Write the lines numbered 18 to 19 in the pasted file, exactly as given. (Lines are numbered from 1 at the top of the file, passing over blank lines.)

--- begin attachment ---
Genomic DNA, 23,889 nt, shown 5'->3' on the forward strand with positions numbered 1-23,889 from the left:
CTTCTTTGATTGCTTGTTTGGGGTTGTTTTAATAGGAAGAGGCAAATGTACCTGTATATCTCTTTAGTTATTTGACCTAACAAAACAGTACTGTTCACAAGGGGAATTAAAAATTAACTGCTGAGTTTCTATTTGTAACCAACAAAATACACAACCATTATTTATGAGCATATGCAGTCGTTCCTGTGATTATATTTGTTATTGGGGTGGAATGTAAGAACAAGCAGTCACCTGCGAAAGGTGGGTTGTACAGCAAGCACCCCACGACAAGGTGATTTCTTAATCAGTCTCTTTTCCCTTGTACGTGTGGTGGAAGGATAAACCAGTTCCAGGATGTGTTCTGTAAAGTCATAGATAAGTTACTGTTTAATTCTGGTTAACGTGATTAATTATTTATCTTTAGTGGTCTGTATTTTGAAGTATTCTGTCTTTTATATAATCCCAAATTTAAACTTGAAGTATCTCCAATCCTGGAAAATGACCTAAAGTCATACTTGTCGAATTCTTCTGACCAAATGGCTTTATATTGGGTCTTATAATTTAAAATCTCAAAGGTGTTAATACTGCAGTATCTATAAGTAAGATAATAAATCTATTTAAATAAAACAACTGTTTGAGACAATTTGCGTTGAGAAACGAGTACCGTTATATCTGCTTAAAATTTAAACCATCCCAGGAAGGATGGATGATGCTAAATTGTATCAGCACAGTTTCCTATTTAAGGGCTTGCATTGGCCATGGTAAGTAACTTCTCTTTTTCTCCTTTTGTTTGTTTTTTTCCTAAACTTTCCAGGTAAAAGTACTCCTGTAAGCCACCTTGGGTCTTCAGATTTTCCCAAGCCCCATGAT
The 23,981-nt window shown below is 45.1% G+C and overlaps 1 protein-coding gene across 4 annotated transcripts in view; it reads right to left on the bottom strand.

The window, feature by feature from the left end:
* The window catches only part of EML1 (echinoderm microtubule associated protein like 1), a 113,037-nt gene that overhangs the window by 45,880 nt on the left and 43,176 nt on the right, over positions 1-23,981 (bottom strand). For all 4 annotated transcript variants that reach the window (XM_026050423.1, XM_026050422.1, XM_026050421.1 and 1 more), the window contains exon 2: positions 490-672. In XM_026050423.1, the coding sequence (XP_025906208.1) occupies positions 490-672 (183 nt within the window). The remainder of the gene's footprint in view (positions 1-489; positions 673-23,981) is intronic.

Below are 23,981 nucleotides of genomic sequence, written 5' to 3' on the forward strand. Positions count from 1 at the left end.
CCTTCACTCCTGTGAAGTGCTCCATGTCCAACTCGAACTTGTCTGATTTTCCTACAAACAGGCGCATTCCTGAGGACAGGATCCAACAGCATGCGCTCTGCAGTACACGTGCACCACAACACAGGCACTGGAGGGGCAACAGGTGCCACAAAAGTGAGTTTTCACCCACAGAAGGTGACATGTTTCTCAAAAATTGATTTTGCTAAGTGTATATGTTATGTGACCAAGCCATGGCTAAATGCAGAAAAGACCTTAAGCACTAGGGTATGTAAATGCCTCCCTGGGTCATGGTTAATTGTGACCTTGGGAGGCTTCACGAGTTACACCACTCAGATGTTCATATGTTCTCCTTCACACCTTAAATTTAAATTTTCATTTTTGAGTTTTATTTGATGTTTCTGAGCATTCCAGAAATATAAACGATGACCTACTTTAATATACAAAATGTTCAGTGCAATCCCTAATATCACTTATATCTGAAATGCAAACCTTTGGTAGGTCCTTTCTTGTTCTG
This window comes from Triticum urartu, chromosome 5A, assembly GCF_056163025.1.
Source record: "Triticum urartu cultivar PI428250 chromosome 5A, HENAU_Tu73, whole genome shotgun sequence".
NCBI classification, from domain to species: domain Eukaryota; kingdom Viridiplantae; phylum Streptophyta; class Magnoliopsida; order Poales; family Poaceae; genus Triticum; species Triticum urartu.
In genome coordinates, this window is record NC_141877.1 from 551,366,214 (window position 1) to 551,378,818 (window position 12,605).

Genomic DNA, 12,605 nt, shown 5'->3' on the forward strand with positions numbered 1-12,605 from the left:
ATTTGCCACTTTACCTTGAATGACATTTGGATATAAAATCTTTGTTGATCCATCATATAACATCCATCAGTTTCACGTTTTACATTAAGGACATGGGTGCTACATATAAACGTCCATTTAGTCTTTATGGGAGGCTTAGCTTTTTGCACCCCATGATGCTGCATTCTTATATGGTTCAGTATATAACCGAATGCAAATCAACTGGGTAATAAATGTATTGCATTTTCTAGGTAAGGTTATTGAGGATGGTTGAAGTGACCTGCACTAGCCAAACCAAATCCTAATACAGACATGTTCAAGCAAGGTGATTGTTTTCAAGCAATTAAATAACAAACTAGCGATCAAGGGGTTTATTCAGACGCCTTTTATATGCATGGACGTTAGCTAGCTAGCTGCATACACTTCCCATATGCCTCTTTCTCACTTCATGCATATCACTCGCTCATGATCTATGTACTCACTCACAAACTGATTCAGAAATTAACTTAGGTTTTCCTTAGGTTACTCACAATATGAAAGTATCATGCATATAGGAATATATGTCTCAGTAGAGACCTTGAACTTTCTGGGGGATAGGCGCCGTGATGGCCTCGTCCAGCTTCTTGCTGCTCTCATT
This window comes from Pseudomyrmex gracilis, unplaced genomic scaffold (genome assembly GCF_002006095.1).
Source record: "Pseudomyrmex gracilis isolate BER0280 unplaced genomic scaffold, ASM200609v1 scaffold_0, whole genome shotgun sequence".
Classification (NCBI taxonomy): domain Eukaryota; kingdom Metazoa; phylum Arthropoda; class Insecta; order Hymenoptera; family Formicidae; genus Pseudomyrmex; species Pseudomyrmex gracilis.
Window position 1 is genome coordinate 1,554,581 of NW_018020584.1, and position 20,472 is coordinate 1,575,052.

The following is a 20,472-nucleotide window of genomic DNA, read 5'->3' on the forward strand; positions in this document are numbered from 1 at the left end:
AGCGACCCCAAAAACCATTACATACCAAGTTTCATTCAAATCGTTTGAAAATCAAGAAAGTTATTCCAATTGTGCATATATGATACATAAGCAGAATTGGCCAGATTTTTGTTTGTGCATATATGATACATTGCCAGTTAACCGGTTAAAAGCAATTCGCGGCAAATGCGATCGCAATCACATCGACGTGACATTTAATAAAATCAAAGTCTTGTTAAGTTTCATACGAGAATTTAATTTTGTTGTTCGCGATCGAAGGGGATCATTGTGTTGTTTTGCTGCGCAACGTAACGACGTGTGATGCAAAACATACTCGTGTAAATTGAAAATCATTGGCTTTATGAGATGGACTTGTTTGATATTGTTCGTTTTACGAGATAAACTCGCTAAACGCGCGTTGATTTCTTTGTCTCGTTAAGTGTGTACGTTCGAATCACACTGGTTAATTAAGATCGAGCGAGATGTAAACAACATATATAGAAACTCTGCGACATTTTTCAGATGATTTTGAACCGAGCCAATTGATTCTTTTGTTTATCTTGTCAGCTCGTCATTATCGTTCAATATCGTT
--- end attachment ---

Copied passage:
The following is a 20,472-nucleotide window of genomic DNA, read 5'->3' on the forward strand; positions in this document are numbered from 1 at the left end:
AGCGACCCCAAAAACCATTACATACCAAGTTTCATTCAAATCGTTTGAAAATCAAGAAAGTTATTCCAATTGTGCATATATGATACATAAGCAGAATTGGCCAGATTTTTGTTTGTGCATATATGATACATTGCCAGTTAACCGGTTAAAAGCAATTCGCGGCAAATGCGATCGCAATCACATCGACGTGACATTTAATAAAATCAAAGTCTTGTTAAGTTTCATACGAGAATTTAATTTTGTTGTTCGCGATCGAAGGGGATCATTGTGTTGTTTTGCTGCGCAACGTAACGACGTGTGATGCAAAACATACTCGTGTAAATTGAAAATCATTGGCTTTATGAGATGGACTTGTTTGATATTGTTCGTTTTACGAGATAAACTCGCTAAACGCGCGTTGATTTCTTTGTCTCGTTAAGTGTGTACGTTCGAATCACACTGGTTAATTAAGATCGAGCGAGATGTAAACAACATATATAGAAACTCTGCGACATTTTTCAGATGATTTTGAACCGAGCCAATTGATTCTTTTGTTTATCTTGTCAGCTCGTCATTATCGTTCAATATCGTT